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What you need to know
- Pacemaker and ICD lead extractions are necessary when the leads become infected. Extractions may be necessary when wire leads malfunction or are recalled.
- Removing wire leads from a heart risks damage to the heart tissue. This delicate procedure should only be performed by physicians who are experts in this area.
- As a leading provider and high-volume center, the Heart and Vascular Institute at Johns Hopkins is equipped to safely handle lead extractions.
When a pacemaker or implantable cardioverter defibrillator is implanted into a patient, wire leads are attached to the patient's heart. When needed, these wire leads deliver an electric shock from the pulse generator directly to the heart. While the pulse generator may need to be replaced every four to ten years, the wire leads are rarely removed from the body. This is because scar tissue may develop around the leads, fusing them to the heart muscle. Sometimes, old leads may need to be removed because of infection or to make room for new leads that may be necessary.
There are two specific times when leads may need to be extracted:
Leads that have been in place less than one year usually can be removed without much difficulty or risk. However, leads that have been in place for many years may require a special laser cutting sheath to free them from the wall of the heart. While this can be a risky procedure, The Johns Hopkins Hospital is a high-volume facility for lead extractions. We successfully remove leads from patients who are unable to be treated elsewhere.
Wire leads may need to be removed if they become infected. These infections cannot be treated adequately using antibiotics only. In this case, the complete pacemaker or ICD unit, including the leads, will be removed. While the patient is recovering from the infection, cardiologists will assess the patient's condition to determine if the pacemaker or ICD needs to be replaced. Sometimes patients can live healthy, active lives without a replacement device.
If a patient needs a replacement pacemaker or ICD, a new device can be implanted as soon as the patient has been clear of the infection. From the time the device is removed, patients can expect to be in the hospital for about a week.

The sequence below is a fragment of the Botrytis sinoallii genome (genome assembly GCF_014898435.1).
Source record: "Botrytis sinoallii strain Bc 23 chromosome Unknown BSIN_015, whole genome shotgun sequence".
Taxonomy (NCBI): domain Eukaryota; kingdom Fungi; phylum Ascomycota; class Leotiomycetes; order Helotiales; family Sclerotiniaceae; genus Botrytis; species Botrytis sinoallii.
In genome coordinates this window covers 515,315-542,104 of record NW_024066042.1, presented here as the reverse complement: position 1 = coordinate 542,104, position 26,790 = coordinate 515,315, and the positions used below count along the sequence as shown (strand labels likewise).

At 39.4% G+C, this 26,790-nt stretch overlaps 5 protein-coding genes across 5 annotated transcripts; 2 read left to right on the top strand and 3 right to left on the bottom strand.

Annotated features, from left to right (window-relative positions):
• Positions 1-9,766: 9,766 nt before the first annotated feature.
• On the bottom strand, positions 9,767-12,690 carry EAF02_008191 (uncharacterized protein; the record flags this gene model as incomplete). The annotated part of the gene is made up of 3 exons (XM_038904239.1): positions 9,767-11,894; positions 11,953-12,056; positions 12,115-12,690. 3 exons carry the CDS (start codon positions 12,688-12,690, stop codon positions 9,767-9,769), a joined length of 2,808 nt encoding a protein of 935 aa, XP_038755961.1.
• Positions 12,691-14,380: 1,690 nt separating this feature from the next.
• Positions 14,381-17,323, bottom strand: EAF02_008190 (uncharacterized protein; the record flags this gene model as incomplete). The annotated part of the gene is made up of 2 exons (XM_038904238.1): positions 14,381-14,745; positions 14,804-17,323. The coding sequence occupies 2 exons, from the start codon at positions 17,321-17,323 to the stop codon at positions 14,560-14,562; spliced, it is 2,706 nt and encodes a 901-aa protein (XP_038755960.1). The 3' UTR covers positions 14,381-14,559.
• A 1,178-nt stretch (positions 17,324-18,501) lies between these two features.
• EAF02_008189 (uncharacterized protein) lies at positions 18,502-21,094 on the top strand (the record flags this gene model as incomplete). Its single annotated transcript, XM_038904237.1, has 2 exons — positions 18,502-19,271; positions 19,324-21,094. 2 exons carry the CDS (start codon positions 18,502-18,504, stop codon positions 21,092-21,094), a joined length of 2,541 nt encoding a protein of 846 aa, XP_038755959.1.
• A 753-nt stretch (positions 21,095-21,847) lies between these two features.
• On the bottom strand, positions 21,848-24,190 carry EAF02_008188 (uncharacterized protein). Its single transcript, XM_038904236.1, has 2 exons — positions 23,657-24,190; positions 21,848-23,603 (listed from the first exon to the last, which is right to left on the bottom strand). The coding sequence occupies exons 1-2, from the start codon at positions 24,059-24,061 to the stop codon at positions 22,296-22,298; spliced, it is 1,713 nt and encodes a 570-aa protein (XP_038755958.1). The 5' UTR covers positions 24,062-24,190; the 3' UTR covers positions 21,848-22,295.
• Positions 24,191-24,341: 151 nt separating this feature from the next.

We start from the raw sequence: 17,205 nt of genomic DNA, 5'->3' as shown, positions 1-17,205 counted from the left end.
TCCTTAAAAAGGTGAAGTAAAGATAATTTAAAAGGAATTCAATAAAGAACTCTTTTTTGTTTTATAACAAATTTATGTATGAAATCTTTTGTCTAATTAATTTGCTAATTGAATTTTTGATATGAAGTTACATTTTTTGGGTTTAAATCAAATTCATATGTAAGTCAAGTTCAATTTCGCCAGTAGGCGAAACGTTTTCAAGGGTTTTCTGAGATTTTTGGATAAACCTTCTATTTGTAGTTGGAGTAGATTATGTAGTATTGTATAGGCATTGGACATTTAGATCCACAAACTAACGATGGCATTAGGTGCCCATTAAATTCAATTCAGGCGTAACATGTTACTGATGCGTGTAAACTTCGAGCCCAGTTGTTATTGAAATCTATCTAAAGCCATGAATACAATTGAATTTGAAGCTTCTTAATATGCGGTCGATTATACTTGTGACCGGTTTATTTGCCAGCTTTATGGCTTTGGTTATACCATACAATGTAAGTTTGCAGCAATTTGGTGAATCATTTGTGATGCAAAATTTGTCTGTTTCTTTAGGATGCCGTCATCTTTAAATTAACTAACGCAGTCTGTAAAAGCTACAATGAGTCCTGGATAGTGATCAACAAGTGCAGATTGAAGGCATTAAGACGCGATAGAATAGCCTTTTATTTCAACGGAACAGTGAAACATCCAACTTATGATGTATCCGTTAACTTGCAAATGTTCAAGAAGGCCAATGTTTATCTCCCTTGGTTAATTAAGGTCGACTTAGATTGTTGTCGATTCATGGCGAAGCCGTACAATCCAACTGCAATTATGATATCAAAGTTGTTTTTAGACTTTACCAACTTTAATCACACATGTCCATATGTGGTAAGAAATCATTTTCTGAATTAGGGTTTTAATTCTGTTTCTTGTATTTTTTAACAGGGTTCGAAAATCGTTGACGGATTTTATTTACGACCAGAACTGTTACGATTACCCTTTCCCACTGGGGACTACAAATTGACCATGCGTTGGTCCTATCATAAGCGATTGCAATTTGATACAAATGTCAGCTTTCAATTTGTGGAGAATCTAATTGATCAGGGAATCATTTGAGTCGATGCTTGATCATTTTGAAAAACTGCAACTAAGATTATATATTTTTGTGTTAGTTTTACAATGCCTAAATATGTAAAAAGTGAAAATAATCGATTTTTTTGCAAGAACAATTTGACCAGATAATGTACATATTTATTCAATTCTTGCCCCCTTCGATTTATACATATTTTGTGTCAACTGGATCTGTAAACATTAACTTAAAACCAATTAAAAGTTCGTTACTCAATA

As a medical device, there are times when wire leads may fail to function properly or may be recalled by the manufacturer. This occurs in less than 1% of all implanted leads each year. When a device is recalled, patients are strongly encouraged to follow up with their physician, who can discuss the available options.
Once it is determined that leads need to be removed from the heart, the procedure will be scheduled. The procedure will take place in Zayed Tower's hybrid operating room. This room can serve as a minimally invasive catheterization lab or a cardiac operating room. Because of the risks associated with tearing heart tissue, scheduling the procedure in this state-of-the-art operating room is critical. In the very rare event that heart tissue is torn, surgeons can immediately perform open-heart surgery without losing valuable time.
Most procedures are routine and The Johns Hopkins Hospital performs many procedures without incident. The patient is given general anesthesia and closely monitored throughout the procedure. When necessary, doctors can remove scar tissue around leads using a laser cutting sheath. This frees the lead to be removed via catheter.
In all, the process may take several hours. Patients can expect to be in the hospital for about one week from the time the leads are removed, depending on the reason for removing the leads.
To refer a patient for possible pacemaker or ICD extraction, please contact the Johns Hopkins Heart and Vascular Institute at 443-997-0270.